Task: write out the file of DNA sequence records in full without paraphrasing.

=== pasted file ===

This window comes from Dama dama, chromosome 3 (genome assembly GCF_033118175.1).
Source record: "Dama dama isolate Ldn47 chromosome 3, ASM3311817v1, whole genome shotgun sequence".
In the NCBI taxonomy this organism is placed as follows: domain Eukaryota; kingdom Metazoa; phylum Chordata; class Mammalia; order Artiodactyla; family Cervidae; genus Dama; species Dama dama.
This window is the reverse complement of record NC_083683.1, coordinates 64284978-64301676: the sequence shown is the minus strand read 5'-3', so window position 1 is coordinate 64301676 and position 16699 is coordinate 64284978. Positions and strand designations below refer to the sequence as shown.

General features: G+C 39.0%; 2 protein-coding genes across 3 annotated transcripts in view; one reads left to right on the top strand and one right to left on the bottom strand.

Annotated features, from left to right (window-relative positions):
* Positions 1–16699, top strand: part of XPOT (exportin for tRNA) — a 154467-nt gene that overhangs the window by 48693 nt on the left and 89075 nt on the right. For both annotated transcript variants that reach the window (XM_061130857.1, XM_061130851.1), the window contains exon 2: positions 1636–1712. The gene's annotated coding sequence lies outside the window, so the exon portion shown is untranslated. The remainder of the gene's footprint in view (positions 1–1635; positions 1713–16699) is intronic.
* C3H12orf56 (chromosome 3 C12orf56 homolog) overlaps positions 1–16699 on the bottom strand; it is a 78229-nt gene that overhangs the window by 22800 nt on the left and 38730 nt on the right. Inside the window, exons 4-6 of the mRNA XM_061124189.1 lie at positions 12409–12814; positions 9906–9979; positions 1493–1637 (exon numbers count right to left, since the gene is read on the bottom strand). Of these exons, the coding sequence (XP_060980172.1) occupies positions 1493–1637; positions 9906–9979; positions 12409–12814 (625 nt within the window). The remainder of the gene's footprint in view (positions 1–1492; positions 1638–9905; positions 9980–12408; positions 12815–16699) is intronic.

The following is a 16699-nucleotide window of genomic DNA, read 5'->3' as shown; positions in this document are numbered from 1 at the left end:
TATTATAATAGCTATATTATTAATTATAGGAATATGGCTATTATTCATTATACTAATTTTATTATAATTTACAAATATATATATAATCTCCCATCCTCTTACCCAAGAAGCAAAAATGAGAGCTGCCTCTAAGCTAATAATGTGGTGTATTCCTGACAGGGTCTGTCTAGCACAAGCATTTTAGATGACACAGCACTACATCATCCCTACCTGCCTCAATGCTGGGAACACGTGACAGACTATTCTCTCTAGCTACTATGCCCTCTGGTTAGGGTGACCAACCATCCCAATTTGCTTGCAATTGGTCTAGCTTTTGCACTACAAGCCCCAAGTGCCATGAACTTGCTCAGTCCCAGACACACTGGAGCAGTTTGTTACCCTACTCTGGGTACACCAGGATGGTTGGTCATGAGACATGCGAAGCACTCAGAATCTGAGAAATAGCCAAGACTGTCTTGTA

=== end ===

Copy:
This window comes from Dama dama, chromosome 3 (genome assembly GCF_033118175.1).
Source record: "Dama dama isolate Ldn47 chromosome 3, ASM3311817v1, whole genome shotgun sequence".
In the NCBI taxonomy this organism is placed as follows: domain Eukaryota; kingdom Metazoa; phylum Chordata; class Mammalia; order Artiodactyla; family Cervidae; genus Dama; species Dama dama.
This window is the reverse complement of record NC_083683.1, coordinates 64284978-64301676: the sequence shown is the minus strand read 5'-3', so window position 1 is coordinate 64301676 and position 16699 is coordinate 64284978. Positions and strand designations below refer to the sequence as shown.

General features: G+C 39.0%; 2 protein-coding genes across 3 annotated transcripts in view; one reads left to right on the top strand and one right to left on the bottom strand.

Annotated features, from left to right (window-relative positions):
* Positions 1–16699, top strand: part of XPOT (exportin for tRNA) — a 154467-nt gene that overhangs the window by 48693 nt on the left and 89075 nt on the right. For both annotated transcript variants that reach the window (XM_061130857.1, XM_061130851.1), the window contains exon 2: positions 1636–1712. The gene's annotated coding sequence lies outside the window, so the exon portion shown is untranslated. The remainder of the gene's footprint in view (positions 1–1635; positions 1713–16699) is intronic.
* C3H12orf56 (chromosome 3 C12orf56 homolog) overlaps positions 1–16699 on the bottom strand; it is a 78229-nt gene that overhangs the window by 22800 nt on the left and 38730 nt on the right. Inside the window, exons 4-6 of the mRNA XM_061124189.1 lie at positions 12409–12814; positions 9906–9979; positions 1493–1637 (exon numbers count right to left, since the gene is read on the bottom strand). Of these exons, the coding sequence (XP_060980172.1) occupies positions 1493–1637; positions 9906–9979; positions 12409–12814 (625 nt within the window). The remainder of the gene's footprint in view (positions 1–1492; positions 1638–9905; positions 9980–12408; positions 12815–16699) is intronic.

The following is a 16699-nucleotide window of genomic DNA, read 5'->3' as shown; positions in this document are numbered from 1 at the left end:
TATTATAATAGCTATATTATTAATTATAGGAATATGGCTATTATTCATTATACTAATTTTATTATAATTTACAAATATATATATAATCTCCCATCCTCTTACCCAAGAAGCAAAAATGAGAGCTGCCTCTAAGCTAATAATGTGGTGTATTCCTGACAGGGTCTGTCTAGCACAAGCATTTTAGATGACACAGCACTACATCATCCCTACCTGCCTCAATGCTGGGAACACGTGACAGACTATTCTCTCTAGCTACTATGCCCTCTGGTTAGGGTGACCAACCATCCCAATTTGCTTGCAATTGGTCTAGCTTTTGCACTACAAGCCCCAAGTGCCATGAACTTGCTCAGTCCCAGACACACTGGAGCAGTTTGTTACCCTACTCTGGGTACACCAGGATGGTTGGTCATGAGACATGCGAAGCACTCAGAATCTGAGAAATAGCCAAGACTGTCTTGTA